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Alleged hacker is Microsoft employee

Updated:
SEATTLE (AP) _ A man accused of hacking into search engine company Alta Vista's computer systems about two years ago now works at Microsoft Corp., the company said Friday.

Laurent Chavet, 29, was arrested by FBI agents a week ago in Redmond, Wash., acting on a warrant issued in San Francisco. The U.S. attorney's office for the Northern District of California alleges that Chavet hacked into Alta Vista's computer system to obtain software blueprints called source code and recklessly caused damage to Alta Vista's computers.

Microsoft spokeswoman Tami Begasse said Friday that Chavet, who lives in suburban Kirkland, is an employee of Microsoft. She declined to comment further on Chavet, citing a company policy not to discuss personnel matters.

But in general, she said: ``We're confident in our policies and procedures we have in place to protect our code and to ensure that employees do not bring third party code into the work place.''

A woman who answered the phone at Chavet's house Friday said he would have no comment.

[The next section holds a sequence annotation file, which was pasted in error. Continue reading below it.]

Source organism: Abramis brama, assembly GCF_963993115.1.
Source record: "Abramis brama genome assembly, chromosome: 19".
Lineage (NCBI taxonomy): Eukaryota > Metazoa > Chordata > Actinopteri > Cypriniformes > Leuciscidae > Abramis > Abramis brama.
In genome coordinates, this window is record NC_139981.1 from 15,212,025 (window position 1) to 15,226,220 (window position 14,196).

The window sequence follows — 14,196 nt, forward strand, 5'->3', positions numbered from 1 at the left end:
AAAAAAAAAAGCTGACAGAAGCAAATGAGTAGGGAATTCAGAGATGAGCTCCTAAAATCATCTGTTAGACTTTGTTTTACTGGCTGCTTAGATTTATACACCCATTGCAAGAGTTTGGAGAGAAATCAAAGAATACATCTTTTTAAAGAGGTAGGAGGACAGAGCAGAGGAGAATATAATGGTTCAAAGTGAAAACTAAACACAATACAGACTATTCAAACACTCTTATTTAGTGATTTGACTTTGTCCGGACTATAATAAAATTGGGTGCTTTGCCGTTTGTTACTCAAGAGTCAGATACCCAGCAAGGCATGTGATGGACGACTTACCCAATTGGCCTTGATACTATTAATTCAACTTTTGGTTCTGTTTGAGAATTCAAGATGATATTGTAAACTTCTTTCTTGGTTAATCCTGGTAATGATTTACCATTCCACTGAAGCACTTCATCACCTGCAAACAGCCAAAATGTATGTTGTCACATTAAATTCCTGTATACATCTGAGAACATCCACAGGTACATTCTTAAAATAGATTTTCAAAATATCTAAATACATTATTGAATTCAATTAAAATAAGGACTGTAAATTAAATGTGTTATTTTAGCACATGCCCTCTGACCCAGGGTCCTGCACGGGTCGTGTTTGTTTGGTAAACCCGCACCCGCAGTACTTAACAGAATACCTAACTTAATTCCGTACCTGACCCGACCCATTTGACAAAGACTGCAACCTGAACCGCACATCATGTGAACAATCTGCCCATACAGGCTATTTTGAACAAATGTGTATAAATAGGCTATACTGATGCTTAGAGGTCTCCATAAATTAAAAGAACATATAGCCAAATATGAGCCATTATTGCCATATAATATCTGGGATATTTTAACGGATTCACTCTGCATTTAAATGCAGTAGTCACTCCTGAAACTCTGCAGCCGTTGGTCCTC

The Seattle Post-Intelligencer, citing anonymous sources, reported for Friday editions that Chavet had been working on Microsoft's MSN Search effort.

In a research paper on search technology published in IBM Systems Journal, Chavet is listed as a search expert who works at Microsoft and was previously with Alta Vista.

In 2003, AltaVista was acquired by search company Overture Services, Inc., which in turn was acquired by Sunnyvale, Calif.-based Yahoo Inc. later that year. Microsoft's MSN Web site currently uses both Overture's and Yahoo's search technology.

But the Redmond company has begun an aggressive effort to develop its own search technology as it tries to compete with search engine leaders Google Inc. and Yahoo. Microsoft, which has acknowledged it lags in search, hopes to play catch-up with a broad-based search tool that allows users to also scour through e-mails, documents and even big databases.

Court documents say Chavet worked at Alta Vista from approximately June of 1999 to February of 2002. Beginning in late March of 2002, the U.S. attorney's office alleges in the court documents, Chavet began accessing Alta Vista's computers without permission, causing about $5,000 in damage over a one-year period.

A spokeswoman for Overture declined to comment on Chavet's case. Assistant U.S. Attorney Chris Sonderby, who is in charge of the California unit that is prosecuting the case, told The Associated Press that the allegations against Chavet ``do not pertain to Microsoft.''

Chavet was released on a $10,000 bond and is expected to make a court appearance July 20 in San Francisco. Both charges carry a maximum penalty of five years in prison and a $250,000 fine.
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